Bob Rae Liberal leader : girl in convertible worth five in phone book?

Feb 27th, 2011 | By | Category: In Brief

Laureen Harper and Bob Rae share a joke (or something) at Writers’ Trust of Canada Politics and the Pen fundraising, Fairmont Château Laurier in Ottawa, March 10, 2010.

In today’s Toronto Star Angelo Persichilli alludes once again to the prospects of Bob Rae as a future leader of the still much beleaguered Liberal Party of Canada: “I’m not saying Rae wants his party to defeat the government and force an election to accelerate the departure of his friend Michael Ignatieff.”  But …

Mr. Persichilli goes on: “The Liberal leader is clearly in trouble. While Peter Donolo’s wizardry helped Ignatieff flip hamburgers during the summer, he hasn’t exactly found a way to flip the polls … last week a respected Liberal strategist told me that ‘even if we don’t like it, we have to start looking at Bob Rae as the only person who can successfully lead the Liberal party in the near future’ … This feeling is shared by many other Liberals who have lost hope in the once-heralded prophet from the south.”

Persichilli also urges that “many NDP MPs would not be happy to face Rae in a general election and I’m sure even Stephen Harper would feel more comfortable debating Ignatieff.” My own feeling is that Rae would almost certainly be better at attracting stray New Democrats. But we still have yet to see how Harper vs. Ignatieff might play out in an election campaign TV debate. (Their encounters in the Canadian House of Commons are too blurred by other noise: but even here Iggy does recurrently show some impressive enough debating weight and heft.)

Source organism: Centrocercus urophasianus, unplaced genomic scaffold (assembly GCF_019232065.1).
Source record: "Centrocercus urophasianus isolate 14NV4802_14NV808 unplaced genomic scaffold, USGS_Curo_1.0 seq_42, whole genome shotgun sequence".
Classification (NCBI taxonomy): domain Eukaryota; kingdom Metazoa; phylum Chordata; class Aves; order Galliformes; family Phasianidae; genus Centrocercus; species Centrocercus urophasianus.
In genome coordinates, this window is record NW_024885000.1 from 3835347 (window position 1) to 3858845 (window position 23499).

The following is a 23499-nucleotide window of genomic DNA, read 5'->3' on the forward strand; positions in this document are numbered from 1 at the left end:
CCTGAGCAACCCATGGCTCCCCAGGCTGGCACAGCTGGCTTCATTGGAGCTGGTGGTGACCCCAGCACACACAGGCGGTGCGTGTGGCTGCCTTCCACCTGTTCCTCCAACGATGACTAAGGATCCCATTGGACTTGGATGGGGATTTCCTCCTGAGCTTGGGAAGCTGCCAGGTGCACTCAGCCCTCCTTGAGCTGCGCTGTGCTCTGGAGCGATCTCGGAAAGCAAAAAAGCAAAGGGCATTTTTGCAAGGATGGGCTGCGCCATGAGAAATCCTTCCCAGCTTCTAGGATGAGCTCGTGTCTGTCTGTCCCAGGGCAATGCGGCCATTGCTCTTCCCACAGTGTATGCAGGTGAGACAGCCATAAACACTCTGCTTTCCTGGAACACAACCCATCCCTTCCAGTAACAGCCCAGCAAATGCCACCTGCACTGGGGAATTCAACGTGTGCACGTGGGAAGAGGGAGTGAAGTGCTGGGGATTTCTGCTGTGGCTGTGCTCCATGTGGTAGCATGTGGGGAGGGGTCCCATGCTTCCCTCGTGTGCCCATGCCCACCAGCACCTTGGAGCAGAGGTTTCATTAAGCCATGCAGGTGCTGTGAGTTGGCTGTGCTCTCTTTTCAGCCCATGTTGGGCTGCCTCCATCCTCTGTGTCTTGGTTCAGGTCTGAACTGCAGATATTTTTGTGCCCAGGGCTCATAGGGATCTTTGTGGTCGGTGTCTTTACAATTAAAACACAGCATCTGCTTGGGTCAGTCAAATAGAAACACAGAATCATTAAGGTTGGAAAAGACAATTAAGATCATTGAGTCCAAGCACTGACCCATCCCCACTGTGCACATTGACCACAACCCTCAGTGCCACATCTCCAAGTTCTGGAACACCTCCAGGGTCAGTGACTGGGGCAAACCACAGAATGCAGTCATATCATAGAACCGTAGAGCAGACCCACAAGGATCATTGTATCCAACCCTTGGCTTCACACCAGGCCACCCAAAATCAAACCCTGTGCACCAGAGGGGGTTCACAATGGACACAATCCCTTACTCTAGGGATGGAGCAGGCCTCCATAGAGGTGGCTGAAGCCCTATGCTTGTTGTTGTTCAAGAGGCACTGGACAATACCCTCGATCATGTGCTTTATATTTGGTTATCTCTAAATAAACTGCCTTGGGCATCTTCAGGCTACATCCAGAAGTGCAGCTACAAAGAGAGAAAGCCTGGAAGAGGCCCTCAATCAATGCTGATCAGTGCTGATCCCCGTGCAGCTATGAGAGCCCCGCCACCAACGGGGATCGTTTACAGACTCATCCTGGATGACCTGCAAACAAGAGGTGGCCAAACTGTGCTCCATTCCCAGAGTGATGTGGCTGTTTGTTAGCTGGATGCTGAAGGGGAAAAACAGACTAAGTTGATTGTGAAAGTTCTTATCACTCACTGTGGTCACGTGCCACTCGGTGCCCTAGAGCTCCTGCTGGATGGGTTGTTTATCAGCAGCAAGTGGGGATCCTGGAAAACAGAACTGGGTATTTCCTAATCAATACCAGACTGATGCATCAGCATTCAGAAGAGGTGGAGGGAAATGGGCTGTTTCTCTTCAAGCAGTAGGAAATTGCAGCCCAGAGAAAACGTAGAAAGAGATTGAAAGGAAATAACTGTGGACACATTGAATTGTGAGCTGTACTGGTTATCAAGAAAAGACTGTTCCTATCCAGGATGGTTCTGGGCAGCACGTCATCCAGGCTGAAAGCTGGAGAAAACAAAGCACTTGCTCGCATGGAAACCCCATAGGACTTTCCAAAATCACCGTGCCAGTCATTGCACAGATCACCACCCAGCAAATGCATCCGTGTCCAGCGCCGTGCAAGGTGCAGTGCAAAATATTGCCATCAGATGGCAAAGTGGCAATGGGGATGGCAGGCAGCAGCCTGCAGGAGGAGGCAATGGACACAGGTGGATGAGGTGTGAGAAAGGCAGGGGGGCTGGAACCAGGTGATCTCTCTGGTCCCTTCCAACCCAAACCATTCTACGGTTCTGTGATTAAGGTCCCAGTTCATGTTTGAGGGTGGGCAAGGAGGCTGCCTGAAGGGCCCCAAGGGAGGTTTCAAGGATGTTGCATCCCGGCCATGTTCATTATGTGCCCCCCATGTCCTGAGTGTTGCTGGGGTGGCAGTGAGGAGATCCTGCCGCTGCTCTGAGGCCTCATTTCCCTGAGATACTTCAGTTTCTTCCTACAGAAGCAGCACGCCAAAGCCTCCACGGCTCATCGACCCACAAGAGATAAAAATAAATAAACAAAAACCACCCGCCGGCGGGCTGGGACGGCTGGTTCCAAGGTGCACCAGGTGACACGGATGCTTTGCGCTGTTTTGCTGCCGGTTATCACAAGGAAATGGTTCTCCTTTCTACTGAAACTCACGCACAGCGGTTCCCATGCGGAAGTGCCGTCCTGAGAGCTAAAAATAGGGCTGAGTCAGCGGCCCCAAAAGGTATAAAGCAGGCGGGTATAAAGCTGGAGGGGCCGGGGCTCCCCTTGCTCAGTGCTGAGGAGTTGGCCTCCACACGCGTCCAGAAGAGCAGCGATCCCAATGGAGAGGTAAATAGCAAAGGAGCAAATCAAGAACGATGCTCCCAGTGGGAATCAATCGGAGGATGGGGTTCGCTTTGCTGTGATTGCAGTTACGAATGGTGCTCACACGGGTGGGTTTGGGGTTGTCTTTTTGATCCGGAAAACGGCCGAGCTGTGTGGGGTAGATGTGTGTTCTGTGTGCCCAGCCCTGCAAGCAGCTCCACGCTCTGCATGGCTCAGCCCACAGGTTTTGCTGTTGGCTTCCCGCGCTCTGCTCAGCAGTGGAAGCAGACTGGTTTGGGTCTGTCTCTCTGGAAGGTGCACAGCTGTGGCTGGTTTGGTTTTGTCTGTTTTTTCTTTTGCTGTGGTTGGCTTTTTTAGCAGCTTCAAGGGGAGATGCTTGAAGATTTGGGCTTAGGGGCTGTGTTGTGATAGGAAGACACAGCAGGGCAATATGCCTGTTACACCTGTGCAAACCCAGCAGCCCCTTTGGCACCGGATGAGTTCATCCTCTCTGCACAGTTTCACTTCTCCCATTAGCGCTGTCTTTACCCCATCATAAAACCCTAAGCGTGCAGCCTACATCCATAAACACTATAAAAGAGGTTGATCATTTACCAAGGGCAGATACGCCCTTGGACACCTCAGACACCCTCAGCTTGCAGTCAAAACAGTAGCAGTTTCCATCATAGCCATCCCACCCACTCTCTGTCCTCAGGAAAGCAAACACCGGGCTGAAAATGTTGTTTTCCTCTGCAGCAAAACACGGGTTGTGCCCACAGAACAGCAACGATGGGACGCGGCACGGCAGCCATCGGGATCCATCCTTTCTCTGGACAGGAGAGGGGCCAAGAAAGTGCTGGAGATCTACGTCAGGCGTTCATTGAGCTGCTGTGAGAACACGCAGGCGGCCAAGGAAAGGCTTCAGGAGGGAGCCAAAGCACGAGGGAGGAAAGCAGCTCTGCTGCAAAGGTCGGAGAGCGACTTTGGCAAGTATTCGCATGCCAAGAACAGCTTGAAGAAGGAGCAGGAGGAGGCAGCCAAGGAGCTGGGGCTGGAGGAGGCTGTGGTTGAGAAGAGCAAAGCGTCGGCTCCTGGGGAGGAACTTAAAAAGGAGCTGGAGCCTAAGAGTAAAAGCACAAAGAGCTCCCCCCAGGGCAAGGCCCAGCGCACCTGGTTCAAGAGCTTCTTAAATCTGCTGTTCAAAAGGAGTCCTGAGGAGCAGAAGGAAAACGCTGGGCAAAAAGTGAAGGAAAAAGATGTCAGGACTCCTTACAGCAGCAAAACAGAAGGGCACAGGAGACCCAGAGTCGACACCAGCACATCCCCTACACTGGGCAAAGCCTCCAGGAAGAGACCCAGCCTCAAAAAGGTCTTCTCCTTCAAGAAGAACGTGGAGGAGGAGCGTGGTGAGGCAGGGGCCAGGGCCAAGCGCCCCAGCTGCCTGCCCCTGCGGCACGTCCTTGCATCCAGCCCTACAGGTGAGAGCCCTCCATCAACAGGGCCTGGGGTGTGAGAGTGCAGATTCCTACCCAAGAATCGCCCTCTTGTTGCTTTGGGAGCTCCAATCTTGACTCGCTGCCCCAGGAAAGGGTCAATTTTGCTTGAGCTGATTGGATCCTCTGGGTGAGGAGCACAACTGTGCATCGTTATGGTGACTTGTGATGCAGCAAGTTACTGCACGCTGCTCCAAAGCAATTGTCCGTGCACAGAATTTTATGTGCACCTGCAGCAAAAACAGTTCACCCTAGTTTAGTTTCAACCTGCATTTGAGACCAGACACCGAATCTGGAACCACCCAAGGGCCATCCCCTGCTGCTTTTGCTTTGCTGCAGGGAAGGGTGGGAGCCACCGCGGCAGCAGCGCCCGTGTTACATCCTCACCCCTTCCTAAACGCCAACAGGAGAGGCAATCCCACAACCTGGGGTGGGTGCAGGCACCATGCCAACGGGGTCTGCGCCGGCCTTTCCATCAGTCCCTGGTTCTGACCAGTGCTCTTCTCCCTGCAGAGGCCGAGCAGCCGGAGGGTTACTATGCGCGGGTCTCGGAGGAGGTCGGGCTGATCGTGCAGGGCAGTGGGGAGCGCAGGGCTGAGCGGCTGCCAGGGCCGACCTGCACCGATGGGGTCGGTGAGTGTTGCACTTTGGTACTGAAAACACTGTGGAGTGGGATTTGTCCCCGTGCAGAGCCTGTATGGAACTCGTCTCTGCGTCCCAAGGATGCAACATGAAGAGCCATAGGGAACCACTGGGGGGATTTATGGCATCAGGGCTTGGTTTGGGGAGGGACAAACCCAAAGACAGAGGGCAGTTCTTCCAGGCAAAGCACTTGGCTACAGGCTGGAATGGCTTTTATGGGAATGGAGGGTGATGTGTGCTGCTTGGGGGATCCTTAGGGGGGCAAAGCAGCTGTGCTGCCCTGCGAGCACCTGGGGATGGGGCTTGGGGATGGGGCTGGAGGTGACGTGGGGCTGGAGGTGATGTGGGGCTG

Moreover, Michael Ignatieff is Liberal leader right now instead of his friend Bob Rae, largely because when push came to shove a few years back too many Liberals perceived Rae’s controversial record as Ontario’s first New Democratic premier as too much of a liability. (Cf., eg, Curiosity Cat back in the fall of 2006: “will he allow Harper to frame the discussion as a competition between an efficient government [Harper’s] and a failed Premier, using Rae’s tenure to demonstrate the failures”?)

Of course, still more water has passed under the bridge over the past four years. Already the all-too-short-memoried Canadian body politic may have largely forgotten Bob Rae’s tenure as “the 21st Premier of Ontario from October 1, 1990 to June 26, 1995.” And Stephen Harper has had his own chance to fight the latest great recession using an only slightly kinder and gentler version of the earlier 1990s strategy followed by Bob Rae in Ontario.

Bob Rae certainly has a distinguished career, entirely within Canadian politics — from his 20-year-old work on the Pierre Trudeau Liberal leadership campaign to his controversial but nonetheless historic stint as first NDP Premier of Ontario, to his current incarnation as federal Liberal MP for a riding that was once a heartland of the ancient Tory Toronto (which has now, it seems, migrated almost intact to Stephen Harper’s Calgary of the early 21st century?)

Even so, I count myself among those who believe that the in-search-of-a-new-Trudeauesque-messiah syndrome is one of the federal Liberal party’s key current weaknesses. A month or so ago now, Gordon Gibson from BC was enthusing about the prospect “that a new Ignatieff Liberal message may be percolating … And its first element is ‘the claim that this will be an election about the team, not the leaders.’” This still seems the kind of inspired thinking (from another early supporter of Pierre Trudeau) that “Peter Donolo’s wizardry” ought to be paying more attention to than it seems to be doing.

Bob Rae reading in his home library, February 19, 2010. Photo : Della Rollins.

What about, eg, something like Michael Ignatieff and the 12 Apostles: from West to East, Ujjal Dosanjh, Joyce Murray, Ralph Goodale, Carolyn Bennett, Bob Rae, Gerard Kennedy, Navdeep Bains, Denis Coderre, Justin Trudeau, Dominic LeBlanc, Scott Brison, and Siobhan Coady? In this setting Bob Rae is clearly an impressive figure. And the fact that, like Mr. Dosanjh from BC, he also has an earlier incarnation as an NDP provincial premier only adds to the attraction. It all brings to mind some poignant recent words on another only vaguely related subject from the sage of Omaha : “We could get lucky and find an opportunity to use some of our cash hoard at decent returns. That day can’t come too soon for me: To update Aesop, a girl in a convertible is worth five in the phone book.”

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